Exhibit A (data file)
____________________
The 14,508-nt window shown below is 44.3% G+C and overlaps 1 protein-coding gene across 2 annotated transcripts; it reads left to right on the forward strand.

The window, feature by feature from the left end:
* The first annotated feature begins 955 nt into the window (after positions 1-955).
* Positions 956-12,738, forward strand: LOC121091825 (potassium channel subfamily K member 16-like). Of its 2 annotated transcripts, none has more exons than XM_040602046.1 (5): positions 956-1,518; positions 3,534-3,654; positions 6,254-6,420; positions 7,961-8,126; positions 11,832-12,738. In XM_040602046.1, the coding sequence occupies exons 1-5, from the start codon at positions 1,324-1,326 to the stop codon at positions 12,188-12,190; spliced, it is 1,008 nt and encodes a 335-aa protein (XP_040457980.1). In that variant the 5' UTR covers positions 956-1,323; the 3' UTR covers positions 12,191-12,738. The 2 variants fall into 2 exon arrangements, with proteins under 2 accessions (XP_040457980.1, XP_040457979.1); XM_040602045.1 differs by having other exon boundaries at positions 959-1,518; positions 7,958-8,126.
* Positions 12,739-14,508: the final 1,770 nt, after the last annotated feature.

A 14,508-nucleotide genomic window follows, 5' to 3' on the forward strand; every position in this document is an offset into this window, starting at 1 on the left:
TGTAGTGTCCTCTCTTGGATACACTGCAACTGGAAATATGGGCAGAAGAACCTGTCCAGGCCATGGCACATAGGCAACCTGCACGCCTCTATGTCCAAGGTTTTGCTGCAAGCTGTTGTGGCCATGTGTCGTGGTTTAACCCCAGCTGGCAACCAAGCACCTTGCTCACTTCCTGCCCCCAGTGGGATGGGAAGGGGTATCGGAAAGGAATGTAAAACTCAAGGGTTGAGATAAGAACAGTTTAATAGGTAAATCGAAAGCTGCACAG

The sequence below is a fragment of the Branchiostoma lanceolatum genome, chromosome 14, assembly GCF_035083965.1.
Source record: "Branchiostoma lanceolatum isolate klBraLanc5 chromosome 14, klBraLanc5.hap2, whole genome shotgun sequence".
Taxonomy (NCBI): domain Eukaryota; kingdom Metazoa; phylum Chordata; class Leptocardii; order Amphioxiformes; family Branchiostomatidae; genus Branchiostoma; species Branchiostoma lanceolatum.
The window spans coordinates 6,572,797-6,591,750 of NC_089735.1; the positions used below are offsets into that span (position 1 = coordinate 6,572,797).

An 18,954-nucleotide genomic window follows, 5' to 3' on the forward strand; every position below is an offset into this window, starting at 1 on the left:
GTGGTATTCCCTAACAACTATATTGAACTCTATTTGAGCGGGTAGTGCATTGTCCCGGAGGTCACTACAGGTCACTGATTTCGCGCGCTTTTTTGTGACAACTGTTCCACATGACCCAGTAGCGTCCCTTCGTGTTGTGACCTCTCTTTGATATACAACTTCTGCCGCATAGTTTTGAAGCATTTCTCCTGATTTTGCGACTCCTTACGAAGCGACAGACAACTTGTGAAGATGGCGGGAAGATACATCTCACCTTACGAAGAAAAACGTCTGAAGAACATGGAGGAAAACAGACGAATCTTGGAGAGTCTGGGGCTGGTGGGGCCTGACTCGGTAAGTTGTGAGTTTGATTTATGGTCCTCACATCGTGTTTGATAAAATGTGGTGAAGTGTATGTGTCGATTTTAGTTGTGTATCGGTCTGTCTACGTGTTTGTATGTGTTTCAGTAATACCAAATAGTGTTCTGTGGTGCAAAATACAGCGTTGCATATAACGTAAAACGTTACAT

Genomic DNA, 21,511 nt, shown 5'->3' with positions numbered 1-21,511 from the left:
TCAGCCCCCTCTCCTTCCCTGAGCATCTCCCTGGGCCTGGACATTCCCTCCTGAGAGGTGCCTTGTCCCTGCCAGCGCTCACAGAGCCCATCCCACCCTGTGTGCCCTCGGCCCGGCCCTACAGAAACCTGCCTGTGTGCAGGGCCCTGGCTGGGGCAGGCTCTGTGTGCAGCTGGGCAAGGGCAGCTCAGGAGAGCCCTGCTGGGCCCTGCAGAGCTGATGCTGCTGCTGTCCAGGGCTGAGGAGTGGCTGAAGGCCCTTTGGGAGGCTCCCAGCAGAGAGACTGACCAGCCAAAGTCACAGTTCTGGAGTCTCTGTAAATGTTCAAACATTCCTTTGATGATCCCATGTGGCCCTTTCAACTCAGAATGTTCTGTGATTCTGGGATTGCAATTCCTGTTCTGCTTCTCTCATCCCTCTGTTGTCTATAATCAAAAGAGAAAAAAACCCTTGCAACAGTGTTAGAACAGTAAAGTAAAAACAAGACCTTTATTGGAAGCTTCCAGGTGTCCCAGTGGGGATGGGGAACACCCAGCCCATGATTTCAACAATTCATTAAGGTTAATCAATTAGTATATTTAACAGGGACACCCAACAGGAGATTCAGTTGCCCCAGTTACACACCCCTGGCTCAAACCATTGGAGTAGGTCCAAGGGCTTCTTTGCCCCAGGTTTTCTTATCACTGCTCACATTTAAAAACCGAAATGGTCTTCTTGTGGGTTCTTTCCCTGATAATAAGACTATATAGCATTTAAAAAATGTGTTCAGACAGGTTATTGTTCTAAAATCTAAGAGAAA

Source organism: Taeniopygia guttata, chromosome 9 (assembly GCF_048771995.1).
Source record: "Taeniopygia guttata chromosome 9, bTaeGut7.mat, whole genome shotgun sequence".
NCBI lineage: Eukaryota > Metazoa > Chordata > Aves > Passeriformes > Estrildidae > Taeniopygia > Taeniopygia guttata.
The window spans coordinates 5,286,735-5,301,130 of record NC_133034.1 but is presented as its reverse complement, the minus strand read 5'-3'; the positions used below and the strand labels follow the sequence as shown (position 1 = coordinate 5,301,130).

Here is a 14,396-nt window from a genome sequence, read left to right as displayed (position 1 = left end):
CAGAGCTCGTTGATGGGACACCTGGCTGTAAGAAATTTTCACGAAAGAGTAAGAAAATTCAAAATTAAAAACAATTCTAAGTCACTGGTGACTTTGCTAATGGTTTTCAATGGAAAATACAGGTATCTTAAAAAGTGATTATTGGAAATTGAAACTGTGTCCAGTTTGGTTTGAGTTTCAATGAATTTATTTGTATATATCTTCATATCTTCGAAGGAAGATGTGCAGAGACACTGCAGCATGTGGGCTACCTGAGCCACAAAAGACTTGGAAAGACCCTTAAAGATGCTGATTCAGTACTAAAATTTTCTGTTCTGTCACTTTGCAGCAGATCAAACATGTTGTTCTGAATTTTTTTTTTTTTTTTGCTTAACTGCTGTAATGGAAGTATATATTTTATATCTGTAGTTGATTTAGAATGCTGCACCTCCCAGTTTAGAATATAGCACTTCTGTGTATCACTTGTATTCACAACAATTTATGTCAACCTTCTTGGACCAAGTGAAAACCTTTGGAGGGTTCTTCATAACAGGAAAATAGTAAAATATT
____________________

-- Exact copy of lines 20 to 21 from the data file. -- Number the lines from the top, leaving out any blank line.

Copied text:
Here is a 14,396-nt window from a genome sequence, read left to right as displayed (position 1 = left end):
CAGAGCTCGTTGATGGGACACCTGGCTGTAAGAAATTTTCACGAAAGAGTAAGAAAATTCAAAATTAAAAACAATTCTAAGTCACTGGTGACTTTGCTAATGGTTTTCAATGGAAAATACAGGTATCTTAAAAAGTGATTATTGGAAATTGAAACTGTGTCCAGTTTGGTTTGAGTTTCAATGAATTTATTTGTATATATCTTCATATCTTCGAAGGAAGATGTGCAGAGACACTGCAGCATGTGGGCTACCTGAGCCACAAAAGACTTGGAAAGACCCTTAAAGATGCTGATTCAGTACTAAAATTTTCTGTTCTGTCACTTTGCAGCAGATCAAACATGTTGTTCTGAATTTTTTTTTTTTTTTTGCTTAACTGCTGTAATGGAAGTATATATTTTATATCTGTAGTTGATTTAGAATGCTGCACCTCCCAGTTTAGAATATAGCACTTCTGTGTATCACTTGTATTCACAACAATTTATGTCAACCTTCTTGGACCAAGTGAAAACCTTTGGAGGGTTCTTCATAACAGGAAAATAGTAAAATATT